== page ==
No way to Chick-Fil-A

Catherine Norton, Staff Reporter

A picture of a Chick-Fil-A restaurant.
A picture of a Chick-Fil-A restaurant. (Photo via Wikimedia Commons)

The Mustang Athletic Boosters Association (ABA) sells Chick-Fil-A sandwiches at the concession stand during various sporting events throughout the year to raise money for their activities. These efforts include scholarships and buying new equipment, but not everyone is happy with Chick-Fil-A being sold on school grounds. 

“​​It definitely does make me feel weird, though, because I’ve known that Chick-Fil-A funded some pretty gross stuff for way longer than I’ve known I’m trans,” junior Jamie Williamson said. 

Junior Hannah Hall thought that Chick-Fil-A being sold on school grounds could make students uncomfortable, even if the fast food chain is popular. 

“I think we all know they’re homophobic, and I don’t think our school should be supporting a place like that,” Hall said.

Due to the company’s history of supporting anti-LGBTQ+ activists, Chick-Fil-A should not be sold on school grounds because it has caused psychological, emotional, and social harm to LGBTQ+ students.

The Mustang ABA chose Chick-Fil-A because it is easy to cater and it generates significant revenue for their activities. 

ABA Director At-Large Becki Creed cited how opposing teams drive hours to play at our facilities. Selling Chick-Fil-A is also a tradition for many schools in the Shenandoah Valley, according to Creed, and offering the sandwiches as an option “makes the atmosphere.”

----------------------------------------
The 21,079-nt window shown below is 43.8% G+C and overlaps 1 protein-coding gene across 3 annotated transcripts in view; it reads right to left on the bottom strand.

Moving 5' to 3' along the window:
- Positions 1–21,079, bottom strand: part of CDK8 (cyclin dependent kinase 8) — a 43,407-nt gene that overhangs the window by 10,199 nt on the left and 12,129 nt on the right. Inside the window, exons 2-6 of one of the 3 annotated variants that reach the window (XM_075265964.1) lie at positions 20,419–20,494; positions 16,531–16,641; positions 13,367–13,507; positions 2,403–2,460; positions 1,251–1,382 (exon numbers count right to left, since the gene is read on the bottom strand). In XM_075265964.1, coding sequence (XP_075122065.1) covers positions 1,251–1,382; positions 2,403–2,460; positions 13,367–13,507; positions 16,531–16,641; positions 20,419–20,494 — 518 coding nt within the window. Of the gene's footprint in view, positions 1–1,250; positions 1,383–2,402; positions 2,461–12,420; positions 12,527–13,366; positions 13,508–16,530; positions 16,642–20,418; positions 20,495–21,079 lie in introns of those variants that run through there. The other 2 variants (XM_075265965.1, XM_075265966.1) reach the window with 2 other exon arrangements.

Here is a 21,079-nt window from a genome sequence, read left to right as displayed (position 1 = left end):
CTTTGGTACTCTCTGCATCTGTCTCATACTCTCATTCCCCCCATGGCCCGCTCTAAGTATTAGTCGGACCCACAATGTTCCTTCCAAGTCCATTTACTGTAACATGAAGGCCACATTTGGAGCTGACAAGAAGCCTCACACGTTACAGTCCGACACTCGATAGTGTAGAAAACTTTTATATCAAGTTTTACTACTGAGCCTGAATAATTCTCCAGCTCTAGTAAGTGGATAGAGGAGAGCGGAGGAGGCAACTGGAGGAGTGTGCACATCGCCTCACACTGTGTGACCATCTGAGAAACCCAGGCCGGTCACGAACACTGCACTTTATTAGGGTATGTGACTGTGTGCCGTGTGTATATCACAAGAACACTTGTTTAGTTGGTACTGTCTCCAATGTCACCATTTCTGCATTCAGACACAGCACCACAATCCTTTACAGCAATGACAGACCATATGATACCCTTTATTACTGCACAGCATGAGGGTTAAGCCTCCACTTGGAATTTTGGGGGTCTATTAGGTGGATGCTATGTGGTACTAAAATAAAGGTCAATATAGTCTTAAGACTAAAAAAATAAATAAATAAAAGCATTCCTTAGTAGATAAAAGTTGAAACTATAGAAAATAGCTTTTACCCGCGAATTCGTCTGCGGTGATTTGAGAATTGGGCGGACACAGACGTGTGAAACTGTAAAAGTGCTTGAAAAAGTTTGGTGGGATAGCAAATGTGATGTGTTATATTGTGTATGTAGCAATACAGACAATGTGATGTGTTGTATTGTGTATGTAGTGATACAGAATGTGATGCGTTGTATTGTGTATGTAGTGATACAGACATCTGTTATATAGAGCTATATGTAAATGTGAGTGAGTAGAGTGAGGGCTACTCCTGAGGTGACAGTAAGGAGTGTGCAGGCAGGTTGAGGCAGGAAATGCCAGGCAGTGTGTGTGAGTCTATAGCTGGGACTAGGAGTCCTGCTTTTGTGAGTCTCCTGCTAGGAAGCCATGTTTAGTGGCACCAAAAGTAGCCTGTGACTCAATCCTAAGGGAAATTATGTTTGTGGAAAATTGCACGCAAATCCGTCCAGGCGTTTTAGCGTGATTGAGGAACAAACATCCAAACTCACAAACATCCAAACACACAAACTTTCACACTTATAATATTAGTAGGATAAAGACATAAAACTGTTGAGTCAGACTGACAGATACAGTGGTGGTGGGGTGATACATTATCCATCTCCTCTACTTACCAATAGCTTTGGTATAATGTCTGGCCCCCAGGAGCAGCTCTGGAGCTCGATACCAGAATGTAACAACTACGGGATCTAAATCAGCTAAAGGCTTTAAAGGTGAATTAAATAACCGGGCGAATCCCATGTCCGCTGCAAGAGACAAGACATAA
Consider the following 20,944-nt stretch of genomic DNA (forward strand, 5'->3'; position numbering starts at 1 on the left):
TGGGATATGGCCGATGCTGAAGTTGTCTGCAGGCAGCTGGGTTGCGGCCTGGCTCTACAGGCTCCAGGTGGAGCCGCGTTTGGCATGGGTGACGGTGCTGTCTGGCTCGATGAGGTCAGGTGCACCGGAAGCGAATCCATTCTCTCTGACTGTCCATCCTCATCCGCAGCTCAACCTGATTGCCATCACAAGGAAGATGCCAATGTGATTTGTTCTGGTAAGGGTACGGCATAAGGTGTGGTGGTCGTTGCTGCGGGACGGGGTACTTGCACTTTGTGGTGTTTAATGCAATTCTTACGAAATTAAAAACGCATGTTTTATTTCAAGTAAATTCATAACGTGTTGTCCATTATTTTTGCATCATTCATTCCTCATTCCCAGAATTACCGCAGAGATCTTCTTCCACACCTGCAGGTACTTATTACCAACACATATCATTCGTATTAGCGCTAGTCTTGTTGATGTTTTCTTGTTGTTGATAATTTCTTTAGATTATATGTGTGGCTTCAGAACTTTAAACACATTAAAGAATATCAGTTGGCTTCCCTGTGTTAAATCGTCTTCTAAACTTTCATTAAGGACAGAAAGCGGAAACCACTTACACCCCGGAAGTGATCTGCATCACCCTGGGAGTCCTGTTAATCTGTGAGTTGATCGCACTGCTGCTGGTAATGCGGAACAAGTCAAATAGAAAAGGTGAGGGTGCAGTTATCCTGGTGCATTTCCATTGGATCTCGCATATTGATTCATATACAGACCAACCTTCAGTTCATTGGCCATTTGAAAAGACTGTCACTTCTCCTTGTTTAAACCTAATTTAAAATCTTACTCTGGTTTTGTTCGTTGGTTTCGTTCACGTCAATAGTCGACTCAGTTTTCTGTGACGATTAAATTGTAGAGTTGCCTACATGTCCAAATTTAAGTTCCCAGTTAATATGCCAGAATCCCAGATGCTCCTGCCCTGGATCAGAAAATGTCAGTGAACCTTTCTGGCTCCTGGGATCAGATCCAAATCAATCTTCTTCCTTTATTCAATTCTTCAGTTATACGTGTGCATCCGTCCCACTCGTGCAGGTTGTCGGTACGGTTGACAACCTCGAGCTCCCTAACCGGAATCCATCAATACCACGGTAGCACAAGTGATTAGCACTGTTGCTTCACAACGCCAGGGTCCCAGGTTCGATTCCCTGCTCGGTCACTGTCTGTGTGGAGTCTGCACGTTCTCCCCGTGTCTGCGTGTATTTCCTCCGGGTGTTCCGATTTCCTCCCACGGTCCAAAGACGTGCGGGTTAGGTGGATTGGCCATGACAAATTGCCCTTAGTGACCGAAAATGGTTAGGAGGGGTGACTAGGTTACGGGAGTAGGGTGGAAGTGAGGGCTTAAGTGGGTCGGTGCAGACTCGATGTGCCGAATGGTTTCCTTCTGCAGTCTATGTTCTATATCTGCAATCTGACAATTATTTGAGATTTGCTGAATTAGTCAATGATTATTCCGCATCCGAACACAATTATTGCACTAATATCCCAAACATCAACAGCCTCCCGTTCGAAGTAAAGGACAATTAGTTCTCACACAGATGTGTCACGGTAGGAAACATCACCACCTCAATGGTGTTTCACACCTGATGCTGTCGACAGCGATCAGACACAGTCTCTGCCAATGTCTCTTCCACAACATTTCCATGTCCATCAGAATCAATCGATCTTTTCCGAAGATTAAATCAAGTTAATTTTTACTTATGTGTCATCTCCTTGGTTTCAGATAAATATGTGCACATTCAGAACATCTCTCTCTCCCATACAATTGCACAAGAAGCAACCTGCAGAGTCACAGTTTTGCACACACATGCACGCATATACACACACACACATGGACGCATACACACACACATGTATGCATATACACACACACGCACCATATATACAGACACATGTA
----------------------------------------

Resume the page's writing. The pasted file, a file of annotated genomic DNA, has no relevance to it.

The Mustang ABA splits 50 percent of their profits with the athletic department, but most of that revenue generated by the concession stand does not come from Chick-Fil-A sales. In addition to Chick-Fil-A, the Athletic Boosters Association sells hot dogs, candy, soda, and pizza.

The cultural standard of hospitality, while a valid concern, does not need to include Chick-Fil-A. Due to their recent support for anti-LGBTQ+ organizations, Chick-Fil-A is no longer a universal American staple, but there are plenty of alternatives that are. Pizza, for example, is well loved by all people, no matter sexual orientation. Meridian High School would not be any less hospitable than other schools if we served pizza, instead of Chick-Fil-A. The school could cater from the Little City’s own 10 Pizza, Pizzeria Orso, or Ledo Pizza. Hospitality is about belonging and making someone comfortable in a new environment. A student is worth more than a $4.29 sandwich.

Just because the Mustang ABA has never had a problem before with Chick-Fil-A does not mean that we can’t discuss alternatives. Times change, and the argument that something hasn’t been a problem before is insufficient. As an example, a student may not speak up about their identity and experiences due to fear of being mocked. This is why at least opening the conversation of stopping the sale of Chick-Fil-A at school is important, if not fully stopping the sale of the company’s products. 

According to Creed, the way to implement change is emailing ABA President Stacey Shonauer before presenting the case for the elimination at a meeting. Decisions have to be made by the majority of the board, but Creed stated that, “[the board is] open to listening.”

To quote “Bystander” by children’s author James Preller,“In the end, we remember not the words of our enemies, but the silence of our friends.” A school that prefers to eat fried chicken rather than create a comfortable atmosphere for its students is not a school that can call its students  “caring, balanced, and open minded thinkers.”